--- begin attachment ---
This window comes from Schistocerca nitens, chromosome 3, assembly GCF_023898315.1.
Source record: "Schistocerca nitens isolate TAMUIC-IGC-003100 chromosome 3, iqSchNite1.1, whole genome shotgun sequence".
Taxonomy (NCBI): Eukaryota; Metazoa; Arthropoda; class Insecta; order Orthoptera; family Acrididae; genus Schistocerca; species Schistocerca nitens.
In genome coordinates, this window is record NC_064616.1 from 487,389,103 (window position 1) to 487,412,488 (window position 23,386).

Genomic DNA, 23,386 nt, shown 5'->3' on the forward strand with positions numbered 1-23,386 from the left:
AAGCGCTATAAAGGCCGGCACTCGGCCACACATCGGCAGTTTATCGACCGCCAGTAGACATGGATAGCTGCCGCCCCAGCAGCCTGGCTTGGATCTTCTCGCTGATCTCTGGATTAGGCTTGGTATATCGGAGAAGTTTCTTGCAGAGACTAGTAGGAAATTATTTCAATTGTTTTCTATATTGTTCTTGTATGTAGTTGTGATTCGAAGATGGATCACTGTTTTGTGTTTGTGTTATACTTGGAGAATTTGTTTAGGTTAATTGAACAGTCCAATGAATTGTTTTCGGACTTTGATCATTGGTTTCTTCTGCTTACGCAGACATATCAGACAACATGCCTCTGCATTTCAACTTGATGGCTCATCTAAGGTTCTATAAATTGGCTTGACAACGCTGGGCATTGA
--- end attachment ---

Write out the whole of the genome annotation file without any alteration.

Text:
This window comes from Schistocerca nitens, chromosome 3, assembly GCF_023898315.1.
Source record: "Schistocerca nitens isolate TAMUIC-IGC-003100 chromosome 3, iqSchNite1.1, whole genome shotgun sequence".
Taxonomy (NCBI): Eukaryota; Metazoa; Arthropoda; class Insecta; order Orthoptera; family Acrididae; genus Schistocerca; species Schistocerca nitens.
In genome coordinates, this window is record NC_064616.1 from 487,389,103 (window position 1) to 487,412,488 (window position 23,386).

Genomic DNA, 23,386 nt, shown 5'->3' on the forward strand with positions numbered 1-23,386 from the left:
AAGCGCTATAAAGGCCGGCACTCGGCCACACATCGGCAGTTTATCGACCGCCAGTAGACATGGATAGCTGCCGCCCCAGCAGCCTGGCTTGGATCTTCTCGCTGATCTCTGGATTAGGCTTGGTATATCGGAGAAGTTTCTTGCAGAGACTAGTAGGAAATTATTTCAATTGTTTTCTATATTGTTCTTGTATGTAGTTGTGATTCGAAGATGGATCACTGTTTTGTGTTTGTGTTATACTTGGAGAATTTGTTTAGGTTAATTGAACAGTCCAATGAATTGTTTTCGGACTTTGATCATTGGTTTCTTCTGCTTACGCAGACATATCAGACAACATGCCTCTGCATTTCAACTTGATGGCTCATCTAAGGTTCTATAAATTGGCTTGACAACGCTGGGCATTGA